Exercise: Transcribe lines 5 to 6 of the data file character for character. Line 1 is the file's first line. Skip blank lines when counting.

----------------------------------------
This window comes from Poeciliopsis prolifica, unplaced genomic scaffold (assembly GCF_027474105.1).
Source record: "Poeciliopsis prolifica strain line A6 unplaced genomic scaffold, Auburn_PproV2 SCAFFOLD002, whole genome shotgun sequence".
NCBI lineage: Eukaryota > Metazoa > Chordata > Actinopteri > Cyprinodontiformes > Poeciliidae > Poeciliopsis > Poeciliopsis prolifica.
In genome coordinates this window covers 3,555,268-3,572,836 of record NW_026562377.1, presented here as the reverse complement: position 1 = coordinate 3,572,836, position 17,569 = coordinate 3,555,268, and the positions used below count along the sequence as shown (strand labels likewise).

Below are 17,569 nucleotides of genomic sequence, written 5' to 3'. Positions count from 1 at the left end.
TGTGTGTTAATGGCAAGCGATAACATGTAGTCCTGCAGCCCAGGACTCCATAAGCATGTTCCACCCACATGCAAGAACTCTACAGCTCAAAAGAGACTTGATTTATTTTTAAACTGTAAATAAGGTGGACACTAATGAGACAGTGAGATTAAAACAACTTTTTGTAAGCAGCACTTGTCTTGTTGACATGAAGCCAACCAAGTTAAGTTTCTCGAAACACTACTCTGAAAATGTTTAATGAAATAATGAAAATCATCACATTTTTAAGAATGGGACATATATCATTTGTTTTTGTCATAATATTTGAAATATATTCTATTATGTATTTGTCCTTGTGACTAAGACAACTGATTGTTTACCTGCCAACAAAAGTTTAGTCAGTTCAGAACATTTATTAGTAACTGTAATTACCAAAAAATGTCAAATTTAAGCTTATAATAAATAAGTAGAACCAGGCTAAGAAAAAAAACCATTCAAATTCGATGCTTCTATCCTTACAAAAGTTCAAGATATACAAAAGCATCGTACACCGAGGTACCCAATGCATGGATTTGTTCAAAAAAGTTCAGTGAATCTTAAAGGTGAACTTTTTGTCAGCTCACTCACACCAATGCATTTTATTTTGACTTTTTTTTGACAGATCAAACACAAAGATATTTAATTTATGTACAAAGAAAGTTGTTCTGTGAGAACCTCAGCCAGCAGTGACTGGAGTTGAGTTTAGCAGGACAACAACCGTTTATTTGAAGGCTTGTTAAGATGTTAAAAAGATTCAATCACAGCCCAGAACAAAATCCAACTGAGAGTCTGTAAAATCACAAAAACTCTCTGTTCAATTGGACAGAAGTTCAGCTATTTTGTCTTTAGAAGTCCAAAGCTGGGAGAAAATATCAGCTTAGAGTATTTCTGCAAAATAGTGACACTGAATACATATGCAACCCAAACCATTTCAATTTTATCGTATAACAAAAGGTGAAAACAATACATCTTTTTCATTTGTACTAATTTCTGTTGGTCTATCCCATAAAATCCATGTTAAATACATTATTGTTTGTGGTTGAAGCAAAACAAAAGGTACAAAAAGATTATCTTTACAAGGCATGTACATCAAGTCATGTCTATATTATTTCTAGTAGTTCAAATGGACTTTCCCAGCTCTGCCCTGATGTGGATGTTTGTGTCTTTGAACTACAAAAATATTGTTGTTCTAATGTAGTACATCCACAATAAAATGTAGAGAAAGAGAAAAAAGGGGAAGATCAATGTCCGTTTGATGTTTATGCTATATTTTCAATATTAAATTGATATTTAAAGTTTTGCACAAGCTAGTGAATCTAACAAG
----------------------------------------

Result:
Below are 17,569 nucleotides of genomic sequence, written 5' to 3'. Positions count from 1 at the left end.
TGTGTGTTAATGGCAAGCGATAACATGTAGTCCTGCAGCCCAGGACTCCATAAGCATGTTCCACCCACATGCAAGAACTCTACAGCTCAAAAGAGACTTGATTTATTTTTAAACTGTAAATAAGGTGGACACTAATGAGACAGTGAGATTAAAACAACTTTTTGTAAGCAGCACTTGTCTTGTTGACATGAAGCCAACCAAGTTAAGTTTCTCGAAACACTACTCTGAAAATGTTTAATGAAATAATGAAAATCATCACATTTTTAAGAATGGGACATATATCATTTGTTTTTGTCATAATATTTGAAATATATTCTATTATGTATTTGTCCTTGTGACTAAGACAACTGATTGTTTACCTGCCAACAAAAGTTTAGTCAGTTCAGAACATTTATTAGTAACTGTAATTACCAAAAAATGTCAAATTTAAGCTTATAATAAATAAGTAGAACCAGGCTAAGAAAAAAAACCATTCAAATTCGATGCTTCTATCCTTACAAAAGTTCAAGATATACAAAAGCATCGTACACCGAGGTACCCAATGCATGGATTTGTTCAAAAAAGTTCAGTGAATCTTAAAGGTGAACTTTTTGTCAGCTCACTCACACCAATGCATTTTATTTTGACTTTTTTTTGACAGATCAAACACAAAGATATTTAATTTATGTACAAAGAAAGTTGTTCTGTGAGAACCTCAGCCAGCAGTGACTGGAGTTGAGTTTAGCAGGACAACAACCGTTTATTTGAAGGCTTGTTAAGATGTTAAAAAGATTCAATCACAGCCCAGAACAAAATCCAACTGAGAGTCTGTAAAATCACAAAAACTCTCTGTTCAATTGGACAGAAGTTCAGCTATTTTGTCTTTAGAAGTCCAAAGCTGGGAGAAAATATCAGCTTAGAGTATTTCTGCAAAATAGTGACACTGAATACATATGCAACCCAAACCATTTCAATTTTATCGTATAACAAAAGGTGAAAACAATACATCTTTTTCATTTGTACTAATTTCTGTTGGTCTATCCCATAAAATCCATGTTAAATACATTATTGTTTGTGGTTGAAGCAAAACAAAAGGTACAAAAAGATTATCTTTACAAGGCATGTACATCAAGTCATGTCTATATTATTTCTAGTAGTTCAAATGGACTTTCCCAGCTCTGCCCTGATGTGGATGTTTGTGTCTTTGAACTACAAAAATATTGTTGTTCTAATGTAGTACATCCACAATAAAATGTAGAGAAAGAGAAAAAAGGGGAAGATCAATGTCCGTTTGATGTTTATGCTATATTTTCAATATTAAATTGATATTTAAAGTTTTGCACAAGCTAGTGAATCTAACAAG